The process of impeaching and removing a United States president is often compared to a criminal trial, with the House of Representatives acting to indict a suspect, and the Senate acting as jurors in a trial of the indictment.

In that comparison then, if individual senators received threats from their party as to what could happen to their party prospects if they failed to vote according to party lines, would this constitute jury tampering?

3 Answers 3


Additionally, The senate is the only "Court" that can hear impeachment trials, so there is no appeals system to overturn the decision in such a matter (The Supreme court effectively washed their hands of any involvement in Impeachment in Nixon v. United States (no not that Nixon.).

Additionally, in U.S. Politics, the political parties have little in the way of recourse against legislatures who vote against the party line that can be legally done to the member who voted improperly (while I understand Westminster-style Parliamentary ministers can be reprimanded by the Party for voting the wrong way in some cases, I'm not up on the details). If a Senator breaks with the party line, it's under threat of the constituent's refusal to re-elect in the next election cycle and the Senate is not elected whole cloth at any one time (rather one third of the senate is always less than or two years away from their next election). So even discounting blowback by the constituents back home across the board, if all the senators not up for election are voting to Impeach, 2/3rds majority can still happen... but there are members in both parties who are more than two years out.

And voting a senator out because you do not like the way he or she voted in impeachment is perfectly legal as is the senator realizing he won't get elected again specifically based on his/her decision. In fact, this threat was part of the equation specifically to dissuade the majority from impeaching the President for the crime of being a member of the minority party... it had better be a damn good reason for impeaching and not political pettiness.

Also, as a final point out, no vote in Congress taken on the floor may be secret to the voters (jury deliberations are held in secret and the foreman of the jury reads the decision of the vote, which is a secret ballot as far as the court is concerned (there are no rules about knowing who voted which way among the jurors however, and they are permitted to show how close the vote was once dismissed from the case at conclusion. The senate does deliberate the impeachment in secret, but the vote is in the public eye, so you will know who voted for and against).

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    I have heard threats of "facing a primary" as a party threat against a rebellious senator...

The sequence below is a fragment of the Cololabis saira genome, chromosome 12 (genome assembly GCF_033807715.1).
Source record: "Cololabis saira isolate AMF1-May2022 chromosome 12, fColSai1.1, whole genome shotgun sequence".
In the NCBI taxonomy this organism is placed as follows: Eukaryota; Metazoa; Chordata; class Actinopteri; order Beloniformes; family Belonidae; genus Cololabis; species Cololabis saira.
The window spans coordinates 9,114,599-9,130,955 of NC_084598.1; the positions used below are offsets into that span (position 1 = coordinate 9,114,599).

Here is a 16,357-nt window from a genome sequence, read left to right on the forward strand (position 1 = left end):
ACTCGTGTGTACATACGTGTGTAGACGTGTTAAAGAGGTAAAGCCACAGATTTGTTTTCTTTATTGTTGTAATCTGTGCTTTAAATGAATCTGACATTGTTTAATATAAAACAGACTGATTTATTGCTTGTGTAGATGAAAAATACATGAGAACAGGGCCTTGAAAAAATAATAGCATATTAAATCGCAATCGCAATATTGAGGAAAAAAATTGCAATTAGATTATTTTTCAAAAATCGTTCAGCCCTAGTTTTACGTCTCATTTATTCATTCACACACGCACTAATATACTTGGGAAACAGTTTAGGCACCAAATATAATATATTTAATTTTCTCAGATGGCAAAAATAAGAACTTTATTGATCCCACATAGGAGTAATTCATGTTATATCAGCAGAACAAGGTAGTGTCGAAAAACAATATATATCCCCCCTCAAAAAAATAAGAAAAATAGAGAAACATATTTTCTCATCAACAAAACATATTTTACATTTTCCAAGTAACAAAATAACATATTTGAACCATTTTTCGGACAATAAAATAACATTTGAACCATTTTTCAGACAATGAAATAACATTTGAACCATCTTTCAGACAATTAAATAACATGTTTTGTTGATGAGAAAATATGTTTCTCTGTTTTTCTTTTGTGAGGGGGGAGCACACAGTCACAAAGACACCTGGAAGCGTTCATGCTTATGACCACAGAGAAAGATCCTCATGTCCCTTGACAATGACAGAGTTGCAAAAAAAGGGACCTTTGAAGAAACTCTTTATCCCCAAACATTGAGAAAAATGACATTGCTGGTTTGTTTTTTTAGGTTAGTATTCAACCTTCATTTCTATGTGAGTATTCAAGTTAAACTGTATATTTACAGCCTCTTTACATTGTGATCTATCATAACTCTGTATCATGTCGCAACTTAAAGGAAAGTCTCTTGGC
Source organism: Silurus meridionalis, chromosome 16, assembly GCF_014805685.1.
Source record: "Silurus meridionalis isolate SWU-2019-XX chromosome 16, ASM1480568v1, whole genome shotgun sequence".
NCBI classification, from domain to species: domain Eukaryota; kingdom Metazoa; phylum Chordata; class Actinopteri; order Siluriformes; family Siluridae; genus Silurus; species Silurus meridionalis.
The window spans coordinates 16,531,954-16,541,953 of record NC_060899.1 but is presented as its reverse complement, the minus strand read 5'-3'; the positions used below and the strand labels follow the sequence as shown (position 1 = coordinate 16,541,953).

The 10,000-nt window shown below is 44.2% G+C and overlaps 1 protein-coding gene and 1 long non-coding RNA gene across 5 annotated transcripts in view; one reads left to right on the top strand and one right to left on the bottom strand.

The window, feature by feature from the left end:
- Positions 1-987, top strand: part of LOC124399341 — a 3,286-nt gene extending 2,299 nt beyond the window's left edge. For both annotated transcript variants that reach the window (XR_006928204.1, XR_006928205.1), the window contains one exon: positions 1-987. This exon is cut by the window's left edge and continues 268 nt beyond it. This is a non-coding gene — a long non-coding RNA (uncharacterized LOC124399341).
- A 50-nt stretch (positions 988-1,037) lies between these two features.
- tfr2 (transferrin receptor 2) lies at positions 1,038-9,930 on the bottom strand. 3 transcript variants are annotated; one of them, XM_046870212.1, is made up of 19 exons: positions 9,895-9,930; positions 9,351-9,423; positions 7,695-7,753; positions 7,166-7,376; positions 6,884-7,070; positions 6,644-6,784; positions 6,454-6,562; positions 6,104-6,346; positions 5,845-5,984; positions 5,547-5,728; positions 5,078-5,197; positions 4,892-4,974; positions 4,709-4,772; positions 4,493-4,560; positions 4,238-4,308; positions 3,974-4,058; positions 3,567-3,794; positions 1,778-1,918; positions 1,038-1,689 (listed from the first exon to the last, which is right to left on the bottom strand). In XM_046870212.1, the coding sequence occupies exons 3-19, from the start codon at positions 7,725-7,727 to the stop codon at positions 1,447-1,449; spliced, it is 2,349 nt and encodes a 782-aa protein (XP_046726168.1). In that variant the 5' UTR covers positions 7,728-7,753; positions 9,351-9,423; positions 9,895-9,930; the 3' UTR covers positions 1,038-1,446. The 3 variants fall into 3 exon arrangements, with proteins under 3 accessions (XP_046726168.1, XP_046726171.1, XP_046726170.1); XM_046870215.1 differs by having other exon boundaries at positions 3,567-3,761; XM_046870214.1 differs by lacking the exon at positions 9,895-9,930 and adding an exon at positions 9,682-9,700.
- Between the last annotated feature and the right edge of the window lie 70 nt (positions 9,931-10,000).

– DJohnM
    Oct 21, 2019 at 16:03
  • @DJohnM: It's not as big of a threat as the constituents as primaries are usually only open to party members (I.E. all the registered voters who all democrats are allowed to vote for the democrat nominee and the same for the republicans) and you do have a few states with open primaries (a voter can vote for any party's primary, not just the party they belong too) and other states have other weirdness (Jungle Primaries, where it's an open primary and the best two candidates move to general so you could have two members of the same Party.)
    – hszmv
    Oct 21, 2019 at 17:15
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    @hszmv "the parties organization is supposed to be neutral" is perhaps the ideal, but is exactly what the threat of a primary competitor is about. The party won't be neutral vis-a-vis the candidates in this primary: they will back someone else with money and endorsements against the poor wayward legislator who voted against the party line. This isn't even a violation of any election laws: the primary process is technically a closed internal matter to each party, which the parties graciously allow the unwashed masses to participate in with their silly little votes.
    – asgallant
    Oct 21, 2019 at 17:22
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    @hszmv - "the parties organization is supposed to be neutral with respect to primary candidates". Sadly, lawyers for at least one political party have argued in open court that they have no obligation to be impartial.
    – bta
    Oct 22, 2019 at 1:44
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    @hzmv for the real-juries comparison at the end - aren't they supposed to be unanimous ? How can a jury vote be close ? Dec 15, 2022 at 21:58

No. Several elements of the crimes defined at 18 USC 1503 and 1504 would be absent, not least of which is that the Senate isn't actually a jury but a legislative body that is only partly analogous to a jury.


Also impeachment is political procedure. So I am not sure that there could be any legal recourse besides the typical, you can't make threats at people.

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    – isakbob
    Oct 23, 2019 at 1:53
  • That was recognized by SCOTUS if my memory serves me well, in the case of an impeachment against a non-supreme federal judge. The whole impeachment process is apparently injusticiable. Dec 15, 2022 at 21:56

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